There are many themes and variations on the options given above; you can guarantee that a number of questions will fall under these brackets.

You can prepare yourself in advance by thinking of examples of answers you can give and one way to do this is to re-look at the job description and person specification and think about what the job entails.

Asking questions

It is normal practice to be given the opportunity to ask the panel any questions. Preparing your questions is a good idea and it can be useful to take them into the interview with you.

It would be a good idea to avoid questions relating to pay and holidays at this stage, you can discuss this when an offer is made. Instead focus on topics such as training and development, future plans for the organisation, mentoring programmes. With regards the specific job role you could ask ‘What are the key tasks of the job itself?’ or ‘What would typically be done by a new entrant to the firm?’

Also if you find your questions have been asked during the interview then it is fine to say ‘all my questions have been answered’.

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Final preparation

  • Do some research on the company and prepare questions to ask, this shows you are keen on securing the position and are interested in the company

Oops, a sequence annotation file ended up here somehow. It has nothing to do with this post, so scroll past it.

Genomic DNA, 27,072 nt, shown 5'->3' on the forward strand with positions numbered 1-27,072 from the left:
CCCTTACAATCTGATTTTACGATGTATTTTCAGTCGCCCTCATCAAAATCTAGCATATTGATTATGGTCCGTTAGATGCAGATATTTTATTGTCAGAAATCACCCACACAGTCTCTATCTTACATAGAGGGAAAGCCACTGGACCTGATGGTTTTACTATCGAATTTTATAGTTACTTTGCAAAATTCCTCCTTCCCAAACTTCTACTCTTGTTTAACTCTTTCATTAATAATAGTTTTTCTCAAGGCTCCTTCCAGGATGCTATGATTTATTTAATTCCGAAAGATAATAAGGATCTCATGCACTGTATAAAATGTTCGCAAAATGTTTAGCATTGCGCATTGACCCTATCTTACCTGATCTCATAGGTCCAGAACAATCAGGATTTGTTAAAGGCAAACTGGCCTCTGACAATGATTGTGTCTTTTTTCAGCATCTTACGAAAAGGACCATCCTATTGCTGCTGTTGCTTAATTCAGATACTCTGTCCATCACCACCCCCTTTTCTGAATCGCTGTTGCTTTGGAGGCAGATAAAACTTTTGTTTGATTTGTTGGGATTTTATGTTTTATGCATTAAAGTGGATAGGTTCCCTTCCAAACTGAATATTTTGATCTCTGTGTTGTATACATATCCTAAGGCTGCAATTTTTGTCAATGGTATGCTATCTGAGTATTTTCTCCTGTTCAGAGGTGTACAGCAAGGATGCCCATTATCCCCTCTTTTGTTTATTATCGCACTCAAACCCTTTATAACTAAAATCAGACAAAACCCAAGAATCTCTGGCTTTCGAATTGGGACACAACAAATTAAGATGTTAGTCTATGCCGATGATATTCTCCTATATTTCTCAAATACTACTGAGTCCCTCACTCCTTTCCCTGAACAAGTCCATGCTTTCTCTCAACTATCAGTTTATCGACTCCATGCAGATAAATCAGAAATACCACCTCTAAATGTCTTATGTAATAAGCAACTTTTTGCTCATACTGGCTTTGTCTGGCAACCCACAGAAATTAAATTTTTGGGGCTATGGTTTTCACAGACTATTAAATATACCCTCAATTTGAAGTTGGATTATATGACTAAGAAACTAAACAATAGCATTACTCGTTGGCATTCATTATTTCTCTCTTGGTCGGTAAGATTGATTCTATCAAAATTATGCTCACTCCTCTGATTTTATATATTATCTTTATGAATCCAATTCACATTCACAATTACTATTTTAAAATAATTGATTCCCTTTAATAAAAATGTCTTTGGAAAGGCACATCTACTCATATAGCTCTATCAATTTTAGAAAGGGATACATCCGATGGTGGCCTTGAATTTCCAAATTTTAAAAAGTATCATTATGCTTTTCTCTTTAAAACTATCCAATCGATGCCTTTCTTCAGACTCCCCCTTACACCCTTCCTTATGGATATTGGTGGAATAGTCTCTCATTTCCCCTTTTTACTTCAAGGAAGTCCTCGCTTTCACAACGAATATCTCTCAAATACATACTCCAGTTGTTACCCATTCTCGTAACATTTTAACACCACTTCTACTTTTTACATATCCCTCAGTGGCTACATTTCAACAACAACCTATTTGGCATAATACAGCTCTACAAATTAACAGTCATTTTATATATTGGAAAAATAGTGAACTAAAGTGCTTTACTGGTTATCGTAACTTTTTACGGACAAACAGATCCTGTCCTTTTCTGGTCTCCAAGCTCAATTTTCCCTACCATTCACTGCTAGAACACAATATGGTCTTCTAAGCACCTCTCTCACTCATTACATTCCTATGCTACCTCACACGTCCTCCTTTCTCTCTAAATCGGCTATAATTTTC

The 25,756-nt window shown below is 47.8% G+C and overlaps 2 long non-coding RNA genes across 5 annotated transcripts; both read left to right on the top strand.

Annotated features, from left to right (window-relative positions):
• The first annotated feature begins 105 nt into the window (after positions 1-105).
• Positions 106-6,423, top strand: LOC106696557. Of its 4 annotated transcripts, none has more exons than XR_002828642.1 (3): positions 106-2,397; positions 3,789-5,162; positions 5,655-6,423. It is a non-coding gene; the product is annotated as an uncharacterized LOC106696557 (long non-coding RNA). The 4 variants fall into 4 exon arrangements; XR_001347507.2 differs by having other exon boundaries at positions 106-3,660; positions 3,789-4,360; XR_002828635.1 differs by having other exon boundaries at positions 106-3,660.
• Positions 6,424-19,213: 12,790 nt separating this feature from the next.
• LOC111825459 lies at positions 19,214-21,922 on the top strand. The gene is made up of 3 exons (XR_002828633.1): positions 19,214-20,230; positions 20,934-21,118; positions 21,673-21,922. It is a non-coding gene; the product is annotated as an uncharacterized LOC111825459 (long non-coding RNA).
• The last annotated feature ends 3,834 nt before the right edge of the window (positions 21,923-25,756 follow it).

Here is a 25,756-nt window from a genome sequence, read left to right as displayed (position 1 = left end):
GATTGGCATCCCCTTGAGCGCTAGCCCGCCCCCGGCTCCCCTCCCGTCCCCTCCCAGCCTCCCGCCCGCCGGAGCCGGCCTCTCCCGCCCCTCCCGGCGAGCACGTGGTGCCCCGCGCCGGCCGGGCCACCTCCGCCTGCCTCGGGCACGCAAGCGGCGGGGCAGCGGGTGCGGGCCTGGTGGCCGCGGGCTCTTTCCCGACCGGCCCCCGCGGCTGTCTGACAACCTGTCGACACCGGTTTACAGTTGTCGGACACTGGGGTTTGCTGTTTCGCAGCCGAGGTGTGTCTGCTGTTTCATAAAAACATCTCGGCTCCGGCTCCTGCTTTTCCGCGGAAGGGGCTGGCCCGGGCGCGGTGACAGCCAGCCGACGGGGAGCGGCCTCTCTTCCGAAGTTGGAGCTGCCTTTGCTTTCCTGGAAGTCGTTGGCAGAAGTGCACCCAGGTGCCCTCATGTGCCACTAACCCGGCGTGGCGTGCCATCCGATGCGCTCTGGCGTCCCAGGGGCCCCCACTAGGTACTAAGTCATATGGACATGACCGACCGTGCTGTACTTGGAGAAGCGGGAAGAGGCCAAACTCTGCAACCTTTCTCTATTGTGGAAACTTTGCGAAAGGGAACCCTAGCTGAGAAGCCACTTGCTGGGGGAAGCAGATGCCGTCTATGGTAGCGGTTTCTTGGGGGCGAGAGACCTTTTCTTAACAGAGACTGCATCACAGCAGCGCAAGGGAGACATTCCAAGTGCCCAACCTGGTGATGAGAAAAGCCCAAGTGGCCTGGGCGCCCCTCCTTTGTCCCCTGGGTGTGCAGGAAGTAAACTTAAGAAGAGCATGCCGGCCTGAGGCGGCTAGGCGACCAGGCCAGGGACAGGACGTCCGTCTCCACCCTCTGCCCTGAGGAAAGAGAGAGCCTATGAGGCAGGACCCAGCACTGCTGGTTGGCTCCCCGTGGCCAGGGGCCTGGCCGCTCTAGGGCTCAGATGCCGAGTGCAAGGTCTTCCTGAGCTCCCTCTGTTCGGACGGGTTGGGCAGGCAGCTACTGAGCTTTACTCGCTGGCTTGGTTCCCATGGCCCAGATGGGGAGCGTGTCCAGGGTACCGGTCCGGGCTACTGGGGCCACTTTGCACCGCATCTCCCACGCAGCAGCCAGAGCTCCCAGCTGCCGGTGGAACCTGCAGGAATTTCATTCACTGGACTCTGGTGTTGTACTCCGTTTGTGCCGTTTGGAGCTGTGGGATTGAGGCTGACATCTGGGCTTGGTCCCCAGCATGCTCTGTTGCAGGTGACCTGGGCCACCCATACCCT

• Re-read your application form and or CV
  • Decide which examples of your skills and experience to use in the interview
  • Re read the invitation letter to ensure that you have prepared everything needed for the day. If possible re-check your travel arrangements ensuring that you have sufficient time
  • Make an appointment with the Employability Team who can take you through a mock interview process

After the interview

It is always useful to seek feedback on your interview performance – even when you have been successful. By contacting the interviewers in the days following interview you may get some information on you came across and how you can improve your performance.

Further Help

It is possible to arrange a mock interview with the Employability Team which will give you the opportunity to practice and test yourself in an interview situation. If you need any more help or wish to make an appointment with our Employability Team please use the contact details below.